Keep this medicine away from the eyes . If you should accidentally get some in your eyes, flush them thoroughly with water.

Dosing—The dose of resorcinol will be different for different patients. Follow your doctor's orders or the directions on the label . The following information includes only the average doses of resorcinol. If your dose is different, do not change it unless your doctor tells you to do so.

  • For lotion dosage form:
    • For acne, seborrheic dermatitis, eczema, or psoriasis:
      • Adults and children—Use as needed.
  • For ointment dosage form:
    • For acne, seborrheic dermatitis, eczema, psoriasis, corns, calluses, or warts:
      • Adults and children—Use and dose must be determined by the doctor.

Missed dose—If you miss a dose of this medicine, apply it as soon as possible. However, if it is almost time for your next dose, skip the missed dose and go back to your regular dosing schedule. Do not double doses.

Storage—To store this medicine:

  • Keep out of the reach of children.
  • Store away from heat and direct light.
  • Keep the medicine from freezing.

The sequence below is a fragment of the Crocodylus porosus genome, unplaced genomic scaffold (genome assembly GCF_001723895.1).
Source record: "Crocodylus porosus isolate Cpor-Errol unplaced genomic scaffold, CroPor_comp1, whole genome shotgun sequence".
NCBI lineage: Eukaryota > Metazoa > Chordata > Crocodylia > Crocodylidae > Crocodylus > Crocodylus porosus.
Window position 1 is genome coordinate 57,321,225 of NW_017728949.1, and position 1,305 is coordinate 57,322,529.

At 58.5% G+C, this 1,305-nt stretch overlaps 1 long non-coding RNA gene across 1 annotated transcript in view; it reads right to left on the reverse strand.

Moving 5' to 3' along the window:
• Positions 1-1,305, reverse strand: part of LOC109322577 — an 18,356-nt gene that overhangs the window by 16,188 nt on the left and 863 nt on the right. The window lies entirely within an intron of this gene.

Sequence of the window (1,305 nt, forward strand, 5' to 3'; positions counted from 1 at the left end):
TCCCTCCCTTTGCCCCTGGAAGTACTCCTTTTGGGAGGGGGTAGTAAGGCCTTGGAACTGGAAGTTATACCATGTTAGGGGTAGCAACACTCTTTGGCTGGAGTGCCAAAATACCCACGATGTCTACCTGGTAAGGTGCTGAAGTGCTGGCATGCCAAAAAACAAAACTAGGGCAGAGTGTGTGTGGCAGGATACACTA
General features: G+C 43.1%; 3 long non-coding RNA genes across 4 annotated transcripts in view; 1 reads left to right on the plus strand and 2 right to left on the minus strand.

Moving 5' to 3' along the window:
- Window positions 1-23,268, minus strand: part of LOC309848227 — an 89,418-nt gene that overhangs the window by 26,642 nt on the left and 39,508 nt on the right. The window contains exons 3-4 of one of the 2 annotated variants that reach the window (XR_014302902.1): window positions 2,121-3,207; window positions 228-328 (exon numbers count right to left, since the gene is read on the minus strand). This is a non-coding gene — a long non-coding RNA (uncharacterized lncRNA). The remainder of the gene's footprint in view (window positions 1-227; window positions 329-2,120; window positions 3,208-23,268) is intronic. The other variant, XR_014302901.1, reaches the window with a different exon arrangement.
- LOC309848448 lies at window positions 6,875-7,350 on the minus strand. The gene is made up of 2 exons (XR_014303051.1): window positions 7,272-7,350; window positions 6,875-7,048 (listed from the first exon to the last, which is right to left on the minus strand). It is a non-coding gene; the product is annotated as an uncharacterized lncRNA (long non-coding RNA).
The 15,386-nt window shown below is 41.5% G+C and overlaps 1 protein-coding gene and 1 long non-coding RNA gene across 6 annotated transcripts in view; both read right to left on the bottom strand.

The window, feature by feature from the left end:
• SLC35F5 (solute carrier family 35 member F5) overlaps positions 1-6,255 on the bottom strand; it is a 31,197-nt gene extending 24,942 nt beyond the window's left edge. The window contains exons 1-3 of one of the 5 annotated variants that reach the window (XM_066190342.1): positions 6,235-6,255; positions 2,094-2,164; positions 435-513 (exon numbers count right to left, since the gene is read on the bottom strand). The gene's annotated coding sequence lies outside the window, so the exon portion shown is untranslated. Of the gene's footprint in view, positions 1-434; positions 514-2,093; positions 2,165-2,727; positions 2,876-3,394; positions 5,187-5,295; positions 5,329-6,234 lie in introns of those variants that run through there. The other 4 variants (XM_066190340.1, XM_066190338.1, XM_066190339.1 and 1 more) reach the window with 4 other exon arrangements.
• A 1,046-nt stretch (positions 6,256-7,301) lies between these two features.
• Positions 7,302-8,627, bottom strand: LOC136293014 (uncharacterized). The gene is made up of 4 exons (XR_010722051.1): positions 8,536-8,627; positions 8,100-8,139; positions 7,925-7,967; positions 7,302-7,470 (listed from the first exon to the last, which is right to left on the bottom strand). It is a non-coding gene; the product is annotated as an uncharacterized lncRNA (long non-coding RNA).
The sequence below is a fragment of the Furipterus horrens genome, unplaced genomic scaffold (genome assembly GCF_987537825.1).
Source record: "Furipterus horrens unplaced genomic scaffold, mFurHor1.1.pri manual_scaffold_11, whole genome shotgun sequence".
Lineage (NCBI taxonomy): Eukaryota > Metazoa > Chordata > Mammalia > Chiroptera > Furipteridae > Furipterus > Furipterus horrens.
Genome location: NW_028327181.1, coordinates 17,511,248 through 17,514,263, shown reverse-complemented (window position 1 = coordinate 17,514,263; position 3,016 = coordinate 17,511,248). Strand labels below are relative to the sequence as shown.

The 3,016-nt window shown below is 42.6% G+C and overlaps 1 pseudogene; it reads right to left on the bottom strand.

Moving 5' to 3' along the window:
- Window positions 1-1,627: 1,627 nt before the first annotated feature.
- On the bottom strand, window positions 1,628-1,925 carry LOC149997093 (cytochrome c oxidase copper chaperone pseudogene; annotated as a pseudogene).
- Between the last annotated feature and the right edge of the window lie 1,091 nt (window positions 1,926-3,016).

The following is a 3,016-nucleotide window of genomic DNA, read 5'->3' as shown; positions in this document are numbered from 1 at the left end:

• Do not keep outdated medicine or medicine no longer needed. Be sure that any discarded medicine is out of the reach of children.

Precautions While Using This Medicine

When using resorcinol, do not use any of the following preparations on the same affected area as this medicine , unless otherwise directed by your doctor:

  • Abrasive soaps or cleansers
  • Alcohol-containing preparations
  • Any other topical acne preparation or preparation containing a peeling agent (for example, benzoyl peroxide, salicylic acid, sulfur, or tretinoin [vitamin A acid])
  • Cosmetics or soaps that dry the skin
  • Medicated cosmetics
  • Other topical medicine for the skin

To use any of the above preparations on the same affected area as resorcinol may cause severe irritation of the skin.

This medicine may darken light-colored hair .

Side Effects of This Medicine

Along with its needed effects, a medicine may cause some unwanted effects. Although not all of these side effects may occur, if they do occur they may need medical attention.

Check with your doctor as soon as possible if any of the following side effects occur:

Less common or rare

Skin irritation not present before use of this medicine

Symptoms of resorcinol poisoning

Diarrhea, nausea, stomach pain, or vomiting; dizziness; drowsiness; headache (severe or continuing); nervousness or restlessness; slow heartbeat, shortness of breath, or troubled breathing; sweating; unusual tiredness or weakness

Other side effects may occur that usually do not need medical attention. These side effects may go away during treatment as your body adjusts to the medicine. However, check with your doctor if the following side effect continues or is bothersome:

More common

Redness and peeling of skin (may occur after a few days)

Other side effects not listed above may also occur in some patients. If you notice any other effects, check with your doctor.

Revised: 07/26/1993